Speaking to TNM, mental health professionals deconstruct the inaccuracies in the depiction of psychiatrists, psychologists and therapists in multiple Tamil films that have released in recent years.
Dr Mangala, Assistant Director at the Schizophrenia Research Foundation (SCARF), could not believe what she was hearing when a patient expressed that they are reluctant to continue their medication to treat bipolar disorder after watching the 2019 Tamil film Nerkonda Paarvai, wherein Bharath Subramaniam (actor Ajith Kumar) who lives with bipolar disorder, mentions that he is unable to focus on his work due to the medication.
Speaking to TNM, Dr Mangala points out that though she was shocked to hear her patient’s concerns, it was not the first time that a patient has had doubts and misconceptions about their medication after watching films that misrepresent mental health and illnesses. “The same thing happened following the release of 3 (a Tamil movie released in 2012 where the protagonist has bipolar disorder). Patients who watched the film were afraid that their mental health would necessarily cause them to self-harm, as shown in the film,” she states.
Historically, film industries, including Kollywood, have received flak for not being able to capture the nuances of lived experience when it comes to portrayal of mental illness on the big screen. This, coupled with the failure to authentically capture the nature of work that MHPs (mental health professionals) do, have left practitioners wondering what it will take to steer the much-needed course correction in filmmaking.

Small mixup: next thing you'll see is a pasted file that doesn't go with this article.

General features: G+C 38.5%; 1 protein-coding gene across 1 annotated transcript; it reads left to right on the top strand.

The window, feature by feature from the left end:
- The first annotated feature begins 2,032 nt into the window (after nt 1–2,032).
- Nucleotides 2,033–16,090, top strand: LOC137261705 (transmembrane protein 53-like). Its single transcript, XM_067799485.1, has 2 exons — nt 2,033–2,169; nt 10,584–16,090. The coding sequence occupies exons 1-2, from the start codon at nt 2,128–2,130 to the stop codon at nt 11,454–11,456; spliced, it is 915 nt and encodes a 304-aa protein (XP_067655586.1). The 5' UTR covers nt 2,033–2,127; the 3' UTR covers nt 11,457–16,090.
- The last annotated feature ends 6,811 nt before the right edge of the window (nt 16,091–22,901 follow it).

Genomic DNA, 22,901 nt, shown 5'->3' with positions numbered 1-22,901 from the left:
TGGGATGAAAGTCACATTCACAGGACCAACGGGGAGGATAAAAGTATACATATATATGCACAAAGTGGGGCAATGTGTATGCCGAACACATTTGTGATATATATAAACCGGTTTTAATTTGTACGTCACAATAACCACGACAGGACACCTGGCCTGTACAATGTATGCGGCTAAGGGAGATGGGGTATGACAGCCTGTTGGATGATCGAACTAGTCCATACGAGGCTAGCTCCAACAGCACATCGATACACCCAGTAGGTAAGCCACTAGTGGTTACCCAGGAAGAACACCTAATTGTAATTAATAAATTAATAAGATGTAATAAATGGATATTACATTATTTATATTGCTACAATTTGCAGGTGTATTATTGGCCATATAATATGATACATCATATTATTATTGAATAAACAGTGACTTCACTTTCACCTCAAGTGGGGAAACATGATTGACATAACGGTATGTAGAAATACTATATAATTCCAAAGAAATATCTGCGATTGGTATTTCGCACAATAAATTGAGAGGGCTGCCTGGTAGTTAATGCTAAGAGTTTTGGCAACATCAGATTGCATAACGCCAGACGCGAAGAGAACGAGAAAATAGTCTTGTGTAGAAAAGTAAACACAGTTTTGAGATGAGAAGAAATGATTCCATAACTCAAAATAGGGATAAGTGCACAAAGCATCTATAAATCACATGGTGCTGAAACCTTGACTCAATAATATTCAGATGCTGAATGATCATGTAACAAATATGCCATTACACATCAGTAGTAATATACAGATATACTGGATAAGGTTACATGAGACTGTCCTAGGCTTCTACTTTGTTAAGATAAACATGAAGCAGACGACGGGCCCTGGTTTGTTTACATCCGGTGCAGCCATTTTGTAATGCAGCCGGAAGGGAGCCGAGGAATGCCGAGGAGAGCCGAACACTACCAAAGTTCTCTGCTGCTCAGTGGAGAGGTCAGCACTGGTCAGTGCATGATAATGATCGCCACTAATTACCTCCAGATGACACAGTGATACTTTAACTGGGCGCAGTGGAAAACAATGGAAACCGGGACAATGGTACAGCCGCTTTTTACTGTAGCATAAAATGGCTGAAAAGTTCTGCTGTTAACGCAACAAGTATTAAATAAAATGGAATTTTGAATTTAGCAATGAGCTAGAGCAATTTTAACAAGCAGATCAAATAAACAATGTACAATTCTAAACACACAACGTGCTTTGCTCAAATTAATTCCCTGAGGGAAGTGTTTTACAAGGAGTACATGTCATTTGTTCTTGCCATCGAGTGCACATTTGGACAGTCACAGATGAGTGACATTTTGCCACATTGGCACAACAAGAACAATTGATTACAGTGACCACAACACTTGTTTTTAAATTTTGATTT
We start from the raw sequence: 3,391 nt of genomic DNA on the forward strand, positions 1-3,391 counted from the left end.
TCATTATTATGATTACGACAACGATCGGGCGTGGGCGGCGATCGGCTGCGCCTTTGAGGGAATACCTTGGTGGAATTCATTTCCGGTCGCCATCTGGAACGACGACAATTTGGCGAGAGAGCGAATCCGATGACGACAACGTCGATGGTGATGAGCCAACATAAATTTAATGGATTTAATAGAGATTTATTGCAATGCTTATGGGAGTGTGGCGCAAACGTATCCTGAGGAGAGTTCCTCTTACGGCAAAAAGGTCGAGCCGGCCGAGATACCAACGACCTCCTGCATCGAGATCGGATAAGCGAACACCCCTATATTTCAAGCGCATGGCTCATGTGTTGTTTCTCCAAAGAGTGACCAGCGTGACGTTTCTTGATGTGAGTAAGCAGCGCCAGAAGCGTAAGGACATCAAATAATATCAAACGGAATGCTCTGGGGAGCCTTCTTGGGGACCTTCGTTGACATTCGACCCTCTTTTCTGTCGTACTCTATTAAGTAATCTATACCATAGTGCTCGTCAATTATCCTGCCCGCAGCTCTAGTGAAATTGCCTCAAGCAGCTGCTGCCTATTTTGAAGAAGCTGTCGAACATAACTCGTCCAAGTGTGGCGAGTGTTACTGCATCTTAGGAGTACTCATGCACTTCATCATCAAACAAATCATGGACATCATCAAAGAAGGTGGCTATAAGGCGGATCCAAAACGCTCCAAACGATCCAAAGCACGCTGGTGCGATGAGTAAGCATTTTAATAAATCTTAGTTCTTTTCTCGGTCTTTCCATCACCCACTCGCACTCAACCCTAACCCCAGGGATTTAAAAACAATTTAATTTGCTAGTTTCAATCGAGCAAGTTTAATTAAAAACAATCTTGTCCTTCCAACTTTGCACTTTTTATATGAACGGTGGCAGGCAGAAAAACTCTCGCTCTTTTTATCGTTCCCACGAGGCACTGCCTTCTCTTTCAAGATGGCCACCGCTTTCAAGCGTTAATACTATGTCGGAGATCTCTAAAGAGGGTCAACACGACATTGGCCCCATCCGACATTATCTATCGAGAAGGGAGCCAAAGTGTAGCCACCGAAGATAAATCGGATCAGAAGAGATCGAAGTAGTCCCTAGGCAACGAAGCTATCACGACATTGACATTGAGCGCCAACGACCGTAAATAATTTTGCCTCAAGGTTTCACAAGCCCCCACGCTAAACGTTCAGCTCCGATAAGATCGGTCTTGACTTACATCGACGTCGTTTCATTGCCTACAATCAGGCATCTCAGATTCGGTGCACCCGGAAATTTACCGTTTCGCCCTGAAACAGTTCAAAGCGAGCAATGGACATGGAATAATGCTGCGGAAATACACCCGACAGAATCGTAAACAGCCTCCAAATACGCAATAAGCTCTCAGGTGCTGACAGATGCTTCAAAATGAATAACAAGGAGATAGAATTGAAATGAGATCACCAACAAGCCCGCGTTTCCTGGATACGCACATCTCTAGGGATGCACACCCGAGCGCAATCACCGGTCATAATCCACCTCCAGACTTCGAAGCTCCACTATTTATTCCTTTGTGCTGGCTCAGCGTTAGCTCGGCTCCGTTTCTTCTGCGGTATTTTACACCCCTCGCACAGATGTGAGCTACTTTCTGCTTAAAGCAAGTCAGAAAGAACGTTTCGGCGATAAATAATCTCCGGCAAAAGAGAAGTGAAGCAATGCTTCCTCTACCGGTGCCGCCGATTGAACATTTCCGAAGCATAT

If the older films like 3 (2012), and Nadunisi Naaygal (2011) painted mental illnesses with a broad brush by portraying survivors as antagonists and violent personalities, or as characters who inadvertently glorify self-harm, many films have depicted MHPs in poor light. If the therapist was seen as a manipulator and seducer in one film, their character was envisioned to offer comic relief in another.
Speaking to TNM, MHPs deconstruct the inaccuracies in portrayal of psychiatrists and psychologists in multiple Tamil films that have released in recent years.
Hey! Sinamika (2022)
From being portrayed as a seducer to a stalker; the portrayal of a psychologist in the 2022 Tamil romantic drama Hey! Sinamika unanimously received critically negative reviews. In the film, Kajal Aggarwal plays Malarvizhi, a marriage counsellor, who not only admits to taking up the profession only after being harassed by men and wanting to prove to the world that men are not faithful in their relationships, but also threatens to take her client Mouna (Aditi Rao Hydari) to court, thereby breaking client-confidentiality.